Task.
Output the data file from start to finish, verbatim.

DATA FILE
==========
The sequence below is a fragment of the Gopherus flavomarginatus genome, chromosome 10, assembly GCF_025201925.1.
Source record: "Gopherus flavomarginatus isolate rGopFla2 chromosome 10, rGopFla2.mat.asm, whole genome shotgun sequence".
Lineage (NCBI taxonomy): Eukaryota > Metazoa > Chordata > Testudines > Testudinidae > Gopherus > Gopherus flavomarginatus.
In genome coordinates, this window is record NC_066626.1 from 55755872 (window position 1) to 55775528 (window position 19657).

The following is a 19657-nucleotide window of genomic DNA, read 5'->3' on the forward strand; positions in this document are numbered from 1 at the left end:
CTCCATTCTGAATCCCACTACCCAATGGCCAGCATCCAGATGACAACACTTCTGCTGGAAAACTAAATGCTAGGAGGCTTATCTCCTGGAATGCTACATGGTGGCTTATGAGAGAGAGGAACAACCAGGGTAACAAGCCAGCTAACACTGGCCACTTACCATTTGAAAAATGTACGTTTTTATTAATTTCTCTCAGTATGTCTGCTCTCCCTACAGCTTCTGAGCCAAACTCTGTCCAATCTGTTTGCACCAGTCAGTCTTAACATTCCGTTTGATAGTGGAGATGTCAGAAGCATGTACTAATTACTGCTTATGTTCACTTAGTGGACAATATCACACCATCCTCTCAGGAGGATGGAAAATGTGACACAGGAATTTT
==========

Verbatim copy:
The sequence below is a fragment of the Gopherus flavomarginatus genome, chromosome 10, assembly GCF_025201925.1.
Source record: "Gopherus flavomarginatus isolate rGopFla2 chromosome 10, rGopFla2.mat.asm, whole genome shotgun sequence".
Lineage (NCBI taxonomy): Eukaryota > Metazoa > Chordata > Testudines > Testudinidae > Gopherus > Gopherus flavomarginatus.
In genome coordinates, this window is record NC_066626.1 from 55755872 (window position 1) to 55775528 (window position 19657).

The following is a 19657-nucleotide window of genomic DNA, read 5'->3' on the forward strand; positions in this document are numbered from 1 at the left end:
CTCCATTCTGAATCCCACTACCCAATGGCCAGCATCCAGATGACAACACTTCTGCTGGAAAACTAAATGCTAGGAGGCTTATCTCCTGGAATGCTACATGGTGGCTTATGAGAGAGAGGAACAACCAGGGTAACAAGCCAGCTAACACTGGCCACTTACCATTTGAAAAATGTACGTTTTTATTAATTTCTCTCAGTATGTCTGCTCTCCCTACAGCTTCTGAGCCAAACTCTGTCCAATCTGTTTGCACCAGTCAGTCTTAACATTCCGTTTGATAGTGGAGATGTCAGAAGCATGTACTAATTACTGCTTATGTTCACTTAGTGGACAATATCACACCATCCTCTCAGGAGGATGGAAAATGTGACACAGGAATTTT